Mary Travers died. She had blood cancer-a tiresome disease-and on as good a day for living as there is, she died anyway. I can't blame her, but I fault the unstoppable grim tide. Summer's end is a showcase of life and to leave like the smell of last mowing of the hay is to miss the harvest. A time for collecting life and giving prizes for food stuffed in jars and warmth stitched into quilts; a time for death to take a break with his scythe and wait for a day when the streams are choked with ice, the hollows filled with wood smoke and the ground crackles like the distant rattle of bones as the departed is trundled to the perfect cold of the grave. But will he wait up? No. I sit here and write perfect purple vignettes for death to follow and though he will use them all, he never takes a break and seems to delight in cutting the ones I love down like summer grasses, on the most perfect days to live. I'm not trying to stop death, but I would certainly appreciate it if he were to follow the plots I lay down in my dark hours and just stop killing like there was no tomorrow.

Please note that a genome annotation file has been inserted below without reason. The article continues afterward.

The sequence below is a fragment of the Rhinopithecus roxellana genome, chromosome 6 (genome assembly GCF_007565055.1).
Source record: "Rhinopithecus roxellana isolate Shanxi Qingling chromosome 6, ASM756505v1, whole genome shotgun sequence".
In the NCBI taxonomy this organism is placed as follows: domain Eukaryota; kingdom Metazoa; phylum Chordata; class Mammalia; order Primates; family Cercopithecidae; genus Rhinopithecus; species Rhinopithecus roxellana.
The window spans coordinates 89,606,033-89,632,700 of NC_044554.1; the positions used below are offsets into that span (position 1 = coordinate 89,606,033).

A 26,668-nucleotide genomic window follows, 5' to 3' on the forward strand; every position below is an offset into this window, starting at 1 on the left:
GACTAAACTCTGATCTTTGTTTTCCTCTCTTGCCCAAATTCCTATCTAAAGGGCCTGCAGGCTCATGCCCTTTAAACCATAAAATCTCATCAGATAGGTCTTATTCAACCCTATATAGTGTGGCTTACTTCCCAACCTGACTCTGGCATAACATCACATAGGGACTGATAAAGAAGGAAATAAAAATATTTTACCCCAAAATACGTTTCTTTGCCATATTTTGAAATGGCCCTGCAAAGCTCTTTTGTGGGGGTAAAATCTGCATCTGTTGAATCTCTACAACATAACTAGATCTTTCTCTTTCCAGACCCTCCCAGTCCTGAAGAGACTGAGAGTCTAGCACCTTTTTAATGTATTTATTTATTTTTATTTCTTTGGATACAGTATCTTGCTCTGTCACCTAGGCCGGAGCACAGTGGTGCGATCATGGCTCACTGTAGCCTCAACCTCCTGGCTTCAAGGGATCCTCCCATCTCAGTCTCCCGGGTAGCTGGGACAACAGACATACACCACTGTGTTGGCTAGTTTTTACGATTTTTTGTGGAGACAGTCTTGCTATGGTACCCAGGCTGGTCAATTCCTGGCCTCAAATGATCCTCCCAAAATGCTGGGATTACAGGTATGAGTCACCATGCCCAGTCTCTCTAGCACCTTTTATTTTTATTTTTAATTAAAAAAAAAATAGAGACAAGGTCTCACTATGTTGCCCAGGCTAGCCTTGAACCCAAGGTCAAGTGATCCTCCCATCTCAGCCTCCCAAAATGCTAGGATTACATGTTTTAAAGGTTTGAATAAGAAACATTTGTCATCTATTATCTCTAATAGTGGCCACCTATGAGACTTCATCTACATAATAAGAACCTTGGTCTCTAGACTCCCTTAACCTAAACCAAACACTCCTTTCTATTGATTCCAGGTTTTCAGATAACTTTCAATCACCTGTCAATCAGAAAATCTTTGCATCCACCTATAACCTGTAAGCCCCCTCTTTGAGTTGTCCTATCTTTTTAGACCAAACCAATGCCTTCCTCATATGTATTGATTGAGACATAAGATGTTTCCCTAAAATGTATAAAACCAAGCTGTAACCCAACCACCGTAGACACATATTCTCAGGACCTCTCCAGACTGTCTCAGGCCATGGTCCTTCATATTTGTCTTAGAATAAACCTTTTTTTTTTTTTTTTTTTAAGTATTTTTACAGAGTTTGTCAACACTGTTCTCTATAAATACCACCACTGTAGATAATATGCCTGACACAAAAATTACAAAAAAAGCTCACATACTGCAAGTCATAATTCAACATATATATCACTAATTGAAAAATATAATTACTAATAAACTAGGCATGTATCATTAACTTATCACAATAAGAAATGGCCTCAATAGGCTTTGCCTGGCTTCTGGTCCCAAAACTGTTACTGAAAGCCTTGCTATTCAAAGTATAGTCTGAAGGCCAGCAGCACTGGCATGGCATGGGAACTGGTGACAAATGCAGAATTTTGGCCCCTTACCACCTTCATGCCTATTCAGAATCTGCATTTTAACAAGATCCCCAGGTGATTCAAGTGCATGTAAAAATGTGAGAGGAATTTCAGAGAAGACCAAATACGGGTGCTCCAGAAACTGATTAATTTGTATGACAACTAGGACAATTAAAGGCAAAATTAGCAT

You'd think the shade would give a root boy a break. But he don't stop for horses or high waters, so people pack up your good deeds and your sorrows too and keep them close to hand cause you just don't know when that man be stepping around your corner and catching your eye. For truth.